@DavidThornley: Nonsense, if you have two O(nlogn) algorithms, but one has a 2x multipler and the other a 1x, then the 2x will be twice as slow for all n. –  Mooing Duck Jan 29 at 22:36

Big O does not say e.g. that algorithm A runs faster than algorithm B. It can say that the time or space used by algorithm A grows at a different rate than algorithm B, when the input grows. However, for any specific input size, big O notation does not say anything about the performance of one algorithm relative to another.

For example, A may be slower per operation, but have a better big-O than B. B is more performant for smaller input, but if the data size increases, there will be some cut-off point where A becomes faster. Big-O in itself does not say anything about where that cut-off point is.

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One broad area where Big-Oh notation fails is when the amount of data exceeds the available amount of RAM.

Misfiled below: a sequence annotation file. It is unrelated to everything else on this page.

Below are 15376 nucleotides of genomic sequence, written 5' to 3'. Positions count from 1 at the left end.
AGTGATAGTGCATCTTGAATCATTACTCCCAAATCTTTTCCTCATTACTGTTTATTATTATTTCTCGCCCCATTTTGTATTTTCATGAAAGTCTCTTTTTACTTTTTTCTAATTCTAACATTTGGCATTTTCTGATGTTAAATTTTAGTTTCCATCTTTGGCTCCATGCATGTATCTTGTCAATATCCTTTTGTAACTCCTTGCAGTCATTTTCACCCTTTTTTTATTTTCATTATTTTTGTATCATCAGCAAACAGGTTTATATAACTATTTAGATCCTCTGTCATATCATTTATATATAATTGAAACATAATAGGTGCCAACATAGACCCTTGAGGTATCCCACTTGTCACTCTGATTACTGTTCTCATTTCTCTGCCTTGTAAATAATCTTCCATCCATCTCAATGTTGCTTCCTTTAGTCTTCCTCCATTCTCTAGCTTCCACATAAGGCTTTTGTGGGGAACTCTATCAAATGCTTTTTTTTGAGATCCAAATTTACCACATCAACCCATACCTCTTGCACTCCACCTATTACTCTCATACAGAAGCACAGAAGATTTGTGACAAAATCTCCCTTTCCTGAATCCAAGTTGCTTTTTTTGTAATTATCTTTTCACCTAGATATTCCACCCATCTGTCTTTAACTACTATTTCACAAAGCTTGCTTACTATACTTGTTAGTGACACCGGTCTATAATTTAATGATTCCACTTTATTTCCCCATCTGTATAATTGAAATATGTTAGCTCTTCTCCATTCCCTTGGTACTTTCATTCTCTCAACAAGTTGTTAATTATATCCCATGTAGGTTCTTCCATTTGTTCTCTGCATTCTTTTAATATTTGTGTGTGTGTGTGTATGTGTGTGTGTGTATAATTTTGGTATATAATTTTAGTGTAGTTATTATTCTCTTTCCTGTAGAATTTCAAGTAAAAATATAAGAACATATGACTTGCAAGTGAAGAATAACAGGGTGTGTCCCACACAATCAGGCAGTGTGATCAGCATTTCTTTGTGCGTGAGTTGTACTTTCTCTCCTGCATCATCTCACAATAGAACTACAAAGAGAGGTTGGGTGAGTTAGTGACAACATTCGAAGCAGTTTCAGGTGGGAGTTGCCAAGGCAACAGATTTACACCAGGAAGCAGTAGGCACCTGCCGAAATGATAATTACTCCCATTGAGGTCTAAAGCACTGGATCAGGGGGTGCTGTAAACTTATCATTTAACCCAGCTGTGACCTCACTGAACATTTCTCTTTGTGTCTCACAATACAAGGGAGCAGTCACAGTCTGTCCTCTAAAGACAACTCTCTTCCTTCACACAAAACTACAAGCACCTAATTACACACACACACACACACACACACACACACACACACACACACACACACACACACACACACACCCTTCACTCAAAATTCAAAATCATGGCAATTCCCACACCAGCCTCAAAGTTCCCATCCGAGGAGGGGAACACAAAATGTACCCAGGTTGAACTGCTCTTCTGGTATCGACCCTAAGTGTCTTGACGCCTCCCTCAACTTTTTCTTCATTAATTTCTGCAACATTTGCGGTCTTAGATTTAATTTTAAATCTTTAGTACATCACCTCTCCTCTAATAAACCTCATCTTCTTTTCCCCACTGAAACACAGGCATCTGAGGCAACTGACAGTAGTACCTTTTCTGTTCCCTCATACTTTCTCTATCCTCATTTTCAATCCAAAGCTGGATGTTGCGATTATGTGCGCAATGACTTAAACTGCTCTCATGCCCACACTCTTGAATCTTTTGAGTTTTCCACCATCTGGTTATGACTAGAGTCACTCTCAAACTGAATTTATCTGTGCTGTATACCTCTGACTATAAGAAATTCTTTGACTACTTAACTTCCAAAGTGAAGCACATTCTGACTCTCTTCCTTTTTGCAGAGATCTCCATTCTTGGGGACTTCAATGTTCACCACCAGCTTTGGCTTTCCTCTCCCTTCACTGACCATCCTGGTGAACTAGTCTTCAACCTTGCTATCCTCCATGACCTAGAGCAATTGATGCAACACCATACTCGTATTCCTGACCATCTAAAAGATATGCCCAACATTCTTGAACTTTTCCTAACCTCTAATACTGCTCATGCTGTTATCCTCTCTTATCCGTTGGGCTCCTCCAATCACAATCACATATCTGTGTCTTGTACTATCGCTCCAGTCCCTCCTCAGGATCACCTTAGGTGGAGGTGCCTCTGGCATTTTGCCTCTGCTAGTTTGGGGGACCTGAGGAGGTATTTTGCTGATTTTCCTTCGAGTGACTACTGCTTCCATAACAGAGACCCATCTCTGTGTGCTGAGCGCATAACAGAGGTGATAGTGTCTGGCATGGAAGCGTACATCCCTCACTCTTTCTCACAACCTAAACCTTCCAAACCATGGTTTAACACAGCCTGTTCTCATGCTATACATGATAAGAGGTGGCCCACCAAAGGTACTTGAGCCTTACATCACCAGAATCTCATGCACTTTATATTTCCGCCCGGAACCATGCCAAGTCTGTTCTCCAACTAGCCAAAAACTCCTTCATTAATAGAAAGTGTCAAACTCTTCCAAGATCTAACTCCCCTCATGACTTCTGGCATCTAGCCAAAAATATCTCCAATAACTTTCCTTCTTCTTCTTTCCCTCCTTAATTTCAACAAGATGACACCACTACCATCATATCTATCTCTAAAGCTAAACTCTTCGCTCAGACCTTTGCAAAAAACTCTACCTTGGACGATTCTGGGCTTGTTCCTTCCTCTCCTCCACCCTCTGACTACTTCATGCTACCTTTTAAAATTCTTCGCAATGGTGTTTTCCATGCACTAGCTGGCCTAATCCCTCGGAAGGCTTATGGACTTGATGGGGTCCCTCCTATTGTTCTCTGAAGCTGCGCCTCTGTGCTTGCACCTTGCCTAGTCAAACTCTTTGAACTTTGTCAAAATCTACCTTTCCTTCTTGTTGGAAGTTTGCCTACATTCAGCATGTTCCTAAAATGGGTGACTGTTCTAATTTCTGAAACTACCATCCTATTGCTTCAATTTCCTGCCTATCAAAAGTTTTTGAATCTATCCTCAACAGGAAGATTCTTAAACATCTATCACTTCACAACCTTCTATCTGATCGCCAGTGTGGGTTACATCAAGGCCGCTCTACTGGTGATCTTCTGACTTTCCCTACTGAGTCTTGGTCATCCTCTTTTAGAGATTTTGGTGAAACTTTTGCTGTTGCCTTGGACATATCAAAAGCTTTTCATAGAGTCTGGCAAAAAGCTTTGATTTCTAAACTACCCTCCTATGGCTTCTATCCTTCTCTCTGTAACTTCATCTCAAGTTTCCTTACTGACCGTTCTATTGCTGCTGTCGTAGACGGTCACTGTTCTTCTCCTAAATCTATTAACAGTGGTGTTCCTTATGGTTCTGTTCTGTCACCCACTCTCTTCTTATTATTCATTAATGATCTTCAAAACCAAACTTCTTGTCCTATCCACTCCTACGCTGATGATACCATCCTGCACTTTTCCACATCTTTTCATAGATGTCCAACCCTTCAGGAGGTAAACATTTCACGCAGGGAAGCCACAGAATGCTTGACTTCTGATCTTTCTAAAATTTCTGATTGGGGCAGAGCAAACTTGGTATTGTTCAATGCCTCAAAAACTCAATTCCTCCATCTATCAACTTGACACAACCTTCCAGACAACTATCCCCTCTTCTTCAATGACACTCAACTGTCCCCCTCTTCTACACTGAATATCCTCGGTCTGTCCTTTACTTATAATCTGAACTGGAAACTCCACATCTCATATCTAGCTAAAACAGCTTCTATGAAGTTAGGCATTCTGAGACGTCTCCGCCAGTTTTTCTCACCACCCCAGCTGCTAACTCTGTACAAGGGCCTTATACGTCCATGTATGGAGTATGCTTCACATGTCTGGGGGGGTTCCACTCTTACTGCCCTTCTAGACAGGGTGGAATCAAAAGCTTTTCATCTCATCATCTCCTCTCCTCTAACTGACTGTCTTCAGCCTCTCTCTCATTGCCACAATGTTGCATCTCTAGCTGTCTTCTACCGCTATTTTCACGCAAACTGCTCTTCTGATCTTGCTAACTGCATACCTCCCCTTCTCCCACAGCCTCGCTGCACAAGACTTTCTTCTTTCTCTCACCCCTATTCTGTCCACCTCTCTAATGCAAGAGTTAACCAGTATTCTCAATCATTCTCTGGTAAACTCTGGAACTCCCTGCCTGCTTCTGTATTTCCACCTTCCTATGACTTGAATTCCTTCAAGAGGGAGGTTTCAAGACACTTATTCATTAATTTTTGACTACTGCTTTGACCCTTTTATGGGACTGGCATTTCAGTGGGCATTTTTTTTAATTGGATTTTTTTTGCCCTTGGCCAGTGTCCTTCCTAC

Using sorting as an example, the amount of time it takes to sort is not dominated by the number of comparisons or swaps (of which there are O(n log n) and O(n), respectively, in the optimal case). The amount of time is dominated by the number of disk operations: block writes and block reads.

To better analyze algorithms which handle data in excess of available RAM, the I/O-model was born, where you count the number of disk reads. In that, you consider three parameters:

  • The number of elements, N;
  • The amount of memory (RAM), M (the number of elements that can be in memory); and
  • The size of a disk block, B (the number of elements per block).

Notably absent is the amount of disk space; this is treated as if it were infinite. A typical extra assumption is that M > B2.

Continuing the sorting example, you typically favor merge sort in the I/O case: divide the elements into chunks of size θ(M) and sort them in memory (with, say, quicksort). Then, merge θ(M/B) of them by reading the first block from each chunk into memory, stuff all the elements into a heap, and repeatedly pick the smallest element until you have picked B of them. Write this new merge block out and continue. If you ever deplete one of the blocks you read into memory, read a new block from the same chunk and put it into the heap.

(All expressions should be read as being big θ). You form N/M sorted chunks which you then merge. You merge log (base M/B) of N/M times; each time you read and write all the N/B blocks, so it takes you N/B * (log base M/B of N/M) time.